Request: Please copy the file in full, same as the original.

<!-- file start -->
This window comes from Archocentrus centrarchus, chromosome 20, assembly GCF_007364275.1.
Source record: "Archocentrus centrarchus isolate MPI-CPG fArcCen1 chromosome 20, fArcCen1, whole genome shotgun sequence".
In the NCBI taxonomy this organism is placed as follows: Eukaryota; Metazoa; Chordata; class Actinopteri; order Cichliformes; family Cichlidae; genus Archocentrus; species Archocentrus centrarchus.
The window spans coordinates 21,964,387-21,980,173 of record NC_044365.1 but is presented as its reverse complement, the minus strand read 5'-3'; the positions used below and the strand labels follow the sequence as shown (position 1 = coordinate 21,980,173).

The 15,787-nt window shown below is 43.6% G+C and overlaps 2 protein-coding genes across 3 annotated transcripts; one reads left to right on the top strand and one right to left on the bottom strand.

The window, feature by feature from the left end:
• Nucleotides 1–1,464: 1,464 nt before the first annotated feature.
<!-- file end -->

This window comes from Archocentrus centrarchus, chromosome 20, assembly GCF_007364275.1.
Source record: "Archocentrus centrarchus isolate MPI-CPG fArcCen1 chromosome 20, fArcCen1, whole genome shotgun sequence".
In the NCBI taxonomy this organism is placed as follows: Eukaryota; Metazoa; Chordata; class Actinopteri; order Cichliformes; family Cichlidae; genus Archocentrus; species Archocentrus centrarchus.
The window spans coordinates 21,964,387-21,980,173 of record NC_044365.1 but is presented as its reverse complement, the minus strand read 5'-3'; the positions used below and the strand labels follow the sequence as shown (position 1 = coordinate 21,980,173).

The 15,787-nt window shown below is 43.6% G+C and overlaps 2 protein-coding genes across 3 annotated transcripts; one reads left to right on the top strand and one right to left on the bottom strand.

The window, feature by feature from the left end:
• Nucleotides 1–1,464: 1,464 nt before the first annotated feature.